Helping people feel whole: AdventHealth CEO Terry Shaw on why the system screens for spiritual well-being

In 2018, Altamonte Springs, Fla.-based AdventHealth launched an outpatient program that screens patients to assess their personal sense of love, joy and peace in their lives. The program, called clinical mission integration, aims to address patients' care needs beyond just the physical element.

The screening includes asking patients three questions:

• Do you have someone that loves you and cares for you?
• Do you have a source of joy in your life?
• Do you have a sense of peace today?

If the patient answers no to any of the questions, they are automatically referred for a follow-up with an AdventHealth team member, who then helps connect the patient to support and resources.

So far, more than 5 million patients have undergone the screening.

Here, AdventHealth CEO Terry Shaw discusses the program, why they implemented it and the response from patients.

Note: Responses have been lightly edited for length and clarity.

Question: Why did AdventHealth decide to implement the 'wholeness screening' process at its outpatient facilities?

Terry Shaw: Our healthcare philosophy at AdventHealth centers on providing whole-person care — for body, mind and spirit. As a faith-based health system, we recognize that the non-physical aspects of a person's health, such as their mental, emotional and spiritual health, play a key role in their overall wellness. So if you look at some of the social ills and issues plaguing society today, such as depression, loneliness, anxiety, substance abuse, suicide and violence, it was clear to us that as a healthcare provider, we had to do more to meet patients where they are to make the impact that we want to make in the communities we serve. Implementing this program gave us the ability to immediately impact a large number of people.

Q: How many patients approximately have needed referrals after the screening?

TS: Since the program began, we have screened more than 5 million patients and generated approximately 20,000 referrals through the screening process. These referrals range from people struggling to cope with chronic health conditions, to people dealing with depression and loneliness, to people grieving the loss of loved ones and quite honestly, people who are struggling with the everyday trials of life.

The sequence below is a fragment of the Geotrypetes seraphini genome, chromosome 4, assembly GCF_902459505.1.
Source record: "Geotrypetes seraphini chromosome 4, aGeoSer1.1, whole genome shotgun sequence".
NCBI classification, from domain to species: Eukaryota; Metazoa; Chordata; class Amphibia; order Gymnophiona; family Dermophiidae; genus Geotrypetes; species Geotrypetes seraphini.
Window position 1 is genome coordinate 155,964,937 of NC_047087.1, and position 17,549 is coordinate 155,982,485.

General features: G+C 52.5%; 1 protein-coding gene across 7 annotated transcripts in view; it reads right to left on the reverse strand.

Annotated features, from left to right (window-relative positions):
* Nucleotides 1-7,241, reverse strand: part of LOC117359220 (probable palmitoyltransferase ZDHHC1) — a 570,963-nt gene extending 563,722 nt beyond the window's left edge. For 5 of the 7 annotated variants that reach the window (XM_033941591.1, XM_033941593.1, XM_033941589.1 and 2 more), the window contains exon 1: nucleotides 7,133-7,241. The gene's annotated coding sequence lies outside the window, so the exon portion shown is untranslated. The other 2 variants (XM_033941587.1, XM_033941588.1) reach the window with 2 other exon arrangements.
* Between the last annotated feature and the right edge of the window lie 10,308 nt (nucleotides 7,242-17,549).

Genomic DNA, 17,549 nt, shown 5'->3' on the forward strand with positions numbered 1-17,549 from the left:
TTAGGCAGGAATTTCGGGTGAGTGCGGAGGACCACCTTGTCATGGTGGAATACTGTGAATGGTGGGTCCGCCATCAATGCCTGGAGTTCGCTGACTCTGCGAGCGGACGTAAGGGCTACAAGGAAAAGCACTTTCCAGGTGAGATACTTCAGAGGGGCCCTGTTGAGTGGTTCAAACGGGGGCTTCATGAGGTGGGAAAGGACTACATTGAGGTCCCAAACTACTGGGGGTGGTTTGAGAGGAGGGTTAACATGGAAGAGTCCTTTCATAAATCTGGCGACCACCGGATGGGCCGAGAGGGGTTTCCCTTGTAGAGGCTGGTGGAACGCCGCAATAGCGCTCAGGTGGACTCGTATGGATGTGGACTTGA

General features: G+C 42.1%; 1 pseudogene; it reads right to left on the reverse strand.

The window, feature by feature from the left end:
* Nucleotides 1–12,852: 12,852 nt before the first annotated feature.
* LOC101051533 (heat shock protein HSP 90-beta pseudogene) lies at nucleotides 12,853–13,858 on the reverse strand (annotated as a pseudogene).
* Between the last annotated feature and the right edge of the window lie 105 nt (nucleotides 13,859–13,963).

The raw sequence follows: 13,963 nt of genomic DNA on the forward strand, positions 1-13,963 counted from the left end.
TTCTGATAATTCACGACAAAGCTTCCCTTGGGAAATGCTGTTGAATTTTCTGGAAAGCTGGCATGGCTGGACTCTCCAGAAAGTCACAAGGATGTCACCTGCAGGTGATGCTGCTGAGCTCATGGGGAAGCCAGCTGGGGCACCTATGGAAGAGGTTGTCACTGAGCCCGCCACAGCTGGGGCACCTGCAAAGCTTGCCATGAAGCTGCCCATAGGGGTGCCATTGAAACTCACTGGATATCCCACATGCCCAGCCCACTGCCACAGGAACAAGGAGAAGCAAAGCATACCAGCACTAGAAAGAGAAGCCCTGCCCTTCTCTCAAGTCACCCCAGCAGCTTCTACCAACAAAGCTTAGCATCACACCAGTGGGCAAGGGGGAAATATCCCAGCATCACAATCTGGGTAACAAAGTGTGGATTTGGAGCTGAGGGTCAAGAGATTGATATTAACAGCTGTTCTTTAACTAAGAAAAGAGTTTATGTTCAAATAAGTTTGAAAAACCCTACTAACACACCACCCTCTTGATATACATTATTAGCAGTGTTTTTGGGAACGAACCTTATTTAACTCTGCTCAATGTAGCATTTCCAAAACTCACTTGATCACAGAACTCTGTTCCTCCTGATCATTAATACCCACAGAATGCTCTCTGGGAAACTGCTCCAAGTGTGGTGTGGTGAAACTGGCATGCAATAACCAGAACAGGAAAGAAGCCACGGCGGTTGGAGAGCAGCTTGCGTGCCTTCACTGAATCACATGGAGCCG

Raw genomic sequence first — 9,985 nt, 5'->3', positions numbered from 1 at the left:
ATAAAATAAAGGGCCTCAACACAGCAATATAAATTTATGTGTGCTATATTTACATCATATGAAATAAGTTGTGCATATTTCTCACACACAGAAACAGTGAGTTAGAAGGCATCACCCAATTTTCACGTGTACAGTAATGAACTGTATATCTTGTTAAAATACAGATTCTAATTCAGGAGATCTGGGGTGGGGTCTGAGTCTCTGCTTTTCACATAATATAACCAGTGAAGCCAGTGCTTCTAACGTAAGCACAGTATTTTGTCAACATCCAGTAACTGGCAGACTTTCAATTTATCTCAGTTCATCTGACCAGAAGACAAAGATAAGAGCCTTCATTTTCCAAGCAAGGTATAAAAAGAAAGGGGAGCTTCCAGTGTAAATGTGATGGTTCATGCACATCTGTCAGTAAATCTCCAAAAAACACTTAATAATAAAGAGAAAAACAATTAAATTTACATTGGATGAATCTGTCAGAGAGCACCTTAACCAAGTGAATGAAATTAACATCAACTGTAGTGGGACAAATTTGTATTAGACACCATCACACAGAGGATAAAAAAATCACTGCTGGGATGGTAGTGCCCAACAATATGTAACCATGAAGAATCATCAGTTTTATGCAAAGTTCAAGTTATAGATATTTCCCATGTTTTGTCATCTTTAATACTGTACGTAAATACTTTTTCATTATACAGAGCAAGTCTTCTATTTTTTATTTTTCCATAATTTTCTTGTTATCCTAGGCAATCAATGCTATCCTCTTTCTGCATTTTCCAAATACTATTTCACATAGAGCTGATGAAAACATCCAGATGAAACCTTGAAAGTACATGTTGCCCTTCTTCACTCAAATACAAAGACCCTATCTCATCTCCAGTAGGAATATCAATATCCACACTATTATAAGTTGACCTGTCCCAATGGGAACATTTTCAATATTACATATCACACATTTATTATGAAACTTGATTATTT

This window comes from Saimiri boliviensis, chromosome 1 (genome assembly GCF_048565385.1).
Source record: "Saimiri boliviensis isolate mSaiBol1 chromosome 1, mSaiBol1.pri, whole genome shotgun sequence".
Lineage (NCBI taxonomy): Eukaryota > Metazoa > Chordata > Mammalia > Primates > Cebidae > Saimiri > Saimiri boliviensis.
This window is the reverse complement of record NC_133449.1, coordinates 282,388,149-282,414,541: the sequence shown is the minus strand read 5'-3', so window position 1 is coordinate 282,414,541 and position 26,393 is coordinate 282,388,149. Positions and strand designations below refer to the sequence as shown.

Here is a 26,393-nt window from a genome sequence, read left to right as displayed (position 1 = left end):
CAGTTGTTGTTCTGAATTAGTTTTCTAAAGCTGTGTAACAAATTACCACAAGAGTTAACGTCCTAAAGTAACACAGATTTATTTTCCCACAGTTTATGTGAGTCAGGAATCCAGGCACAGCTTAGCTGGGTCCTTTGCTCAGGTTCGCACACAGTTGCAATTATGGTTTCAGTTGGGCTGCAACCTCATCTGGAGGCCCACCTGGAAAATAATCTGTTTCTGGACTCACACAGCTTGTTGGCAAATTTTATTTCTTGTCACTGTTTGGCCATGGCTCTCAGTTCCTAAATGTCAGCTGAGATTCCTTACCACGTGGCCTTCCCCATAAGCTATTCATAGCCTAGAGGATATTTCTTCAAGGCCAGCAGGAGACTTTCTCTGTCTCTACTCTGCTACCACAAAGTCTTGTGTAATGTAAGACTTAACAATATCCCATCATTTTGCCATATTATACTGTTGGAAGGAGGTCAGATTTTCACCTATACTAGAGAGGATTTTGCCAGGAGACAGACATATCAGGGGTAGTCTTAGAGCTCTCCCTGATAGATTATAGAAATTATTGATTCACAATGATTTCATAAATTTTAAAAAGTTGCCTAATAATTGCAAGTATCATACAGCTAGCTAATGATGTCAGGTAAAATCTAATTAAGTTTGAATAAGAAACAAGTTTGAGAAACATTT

That is one of the great things about the questions in the screening. They are very open-ended. Love, joy and peace are things that everyone can relate to. In turn, people don't feel limited to what they can open up about.

We have established a call center where team members trained to provide spiritual and emotional support follow up directly with individuals who express a need during the initial screening process. Sometimes the initial follow-up call is enough to help resolve the issue, and sometimes, the patient needs additional support. Depending on patients' specific needs, they could be connected with additional resources like family or grief support groups, local faith communities, food banks or housing assistance programs. A report is also sent back to their physician that details the interaction and any recommendations that were made so that the staff can continue to engage that patient the next time the patient visits.

Q: What has been the patient reaction to the screenings?

TS: Overall, the response has been positive. Patients seem to really appreciate the fact that their caregivers are taking a vested interest in their mental, emotional and spiritual health. Some patients choose not to engage with their caregiver on these topics, and we fully respect their choice. But for those who do, this is an avenue for them. In fact, there is a good amount of research that says most patients welcome discussions with their doctors about their spiritual needs. I think patients really appreciate being able to open up about these deep, personal feelings in a confidential and safe environment with their caregiver.

Q: In 2019, AdventHealth implemented the program in the inpatient setting. Has the screening process changed at all from the process in the outpatient settings?

TS: Yes, we recently introduced the screening in our inpatient facilities, and we are excited about that. The screening is still done during the intake process and patients are asked the same questions about love, joy and peace. However, in the inpatient setting, our chaplains are highly involved with the process. Since we have mission and ministry team members locally in each hospital, referrals don't go to our call center for follow up, they are routed directly to the facility's chaplaincy team, and a chaplain follows up with the patient in person while they are still at the hospital. From there, the chaplain documents the patient interaction in the EMR.

Q: What are some key considerations and lessons learned for other health organizations looking to begin similar programs?

TS: For us, it's about being true to our mission. We want to do everything we can to help people feel whole, and I think implementing a program that enables us to come alongside our patients in an even more meaningful way and meet them wherever they are in their health journey helps us foster wholeness.

We believe the program is making an impact and at the same time, we are still early in this work and learning as we go. As the program matures, and we continue to understand its impact and patients' needs, we can fine-tune what we are doing around training, engagement, solutions, resources and other aspects. I think it's important to understand your 'why' from the beginning and solidify your infrastructure, then have an open mind and be willing to learn and adapt along the way.

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